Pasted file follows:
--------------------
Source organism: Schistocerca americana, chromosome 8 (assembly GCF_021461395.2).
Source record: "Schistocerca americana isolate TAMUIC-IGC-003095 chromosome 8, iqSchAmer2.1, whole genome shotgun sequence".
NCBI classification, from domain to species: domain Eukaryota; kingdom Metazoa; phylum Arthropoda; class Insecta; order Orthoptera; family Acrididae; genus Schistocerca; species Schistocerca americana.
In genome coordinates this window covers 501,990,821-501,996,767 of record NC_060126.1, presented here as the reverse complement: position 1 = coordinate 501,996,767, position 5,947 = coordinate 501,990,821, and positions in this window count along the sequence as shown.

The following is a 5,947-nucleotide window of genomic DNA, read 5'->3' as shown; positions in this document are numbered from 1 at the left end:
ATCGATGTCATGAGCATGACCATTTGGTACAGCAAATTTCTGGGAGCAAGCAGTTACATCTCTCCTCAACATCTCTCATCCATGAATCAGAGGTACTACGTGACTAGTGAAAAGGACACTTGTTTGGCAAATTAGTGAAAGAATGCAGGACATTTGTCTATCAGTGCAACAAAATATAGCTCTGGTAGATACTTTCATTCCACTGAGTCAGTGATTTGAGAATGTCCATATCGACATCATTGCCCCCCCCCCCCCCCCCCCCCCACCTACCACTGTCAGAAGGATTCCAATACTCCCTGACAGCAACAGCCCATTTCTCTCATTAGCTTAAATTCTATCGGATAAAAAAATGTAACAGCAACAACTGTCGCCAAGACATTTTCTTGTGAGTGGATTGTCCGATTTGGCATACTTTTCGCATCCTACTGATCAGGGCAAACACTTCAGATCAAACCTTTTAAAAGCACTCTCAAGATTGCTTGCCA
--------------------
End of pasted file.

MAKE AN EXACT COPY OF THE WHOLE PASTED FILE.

Source organism: Schistocerca americana, chromosome 8 (assembly GCF_021461395.2).
Source record: "Schistocerca americana isolate TAMUIC-IGC-003095 chromosome 8, iqSchAmer2.1, whole genome shotgun sequence".
NCBI classification, from domain to species: domain Eukaryota; kingdom Metazoa; phylum Arthropoda; class Insecta; order Orthoptera; family Acrididae; genus Schistocerca; species Schistocerca americana.
In genome coordinates this window covers 501,990,821-501,996,767 of record NC_060126.1, presented here as the reverse complement: position 1 = coordinate 501,996,767, position 5,947 = coordinate 501,990,821, and positions in this window count along the sequence as shown.

The following is a 5,947-nucleotide window of genomic DNA, read 5'->3' as shown; positions in this document are numbered from 1 at the left end:
ATCGATGTCATGAGCATGACCATTTGGTACAGCAAATTTCTGGGAGCAAGCAGTTACATCTCTCCTCAACATCTCTCATCCATGAATCAGAGGTACTACGTGACTAGTGAAAAGGACACTTGTTTGGCAAATTAGTGAAAGAATGCAGGACATTTGTCTATCAGTGCAACAAAATATAGCTCTGGTAGATACTTTCATTCCACTGAGTCAGTGATTTGAGAATGTCCATATCGACATCATTGCCCCCCCCCCCCCCCCCCCCCCACCTACCACTGTCAGAAGGATTCCAATACTCCCTGACAGCAACAGCCCATTTCTCTCATTAGCTTAAATTCTATCGGATAAAAAAATGTAACAGCAACAACTGTCGCCAAGACATTTTCTTGTGAGTGGATTGTCCGATTTGGCATACTTTTCGCATCCTACTGATCAGGGCAAACACTTCAGATCAAACCTTTTAAAAGCACTCTCAAGATTGCTTGCCA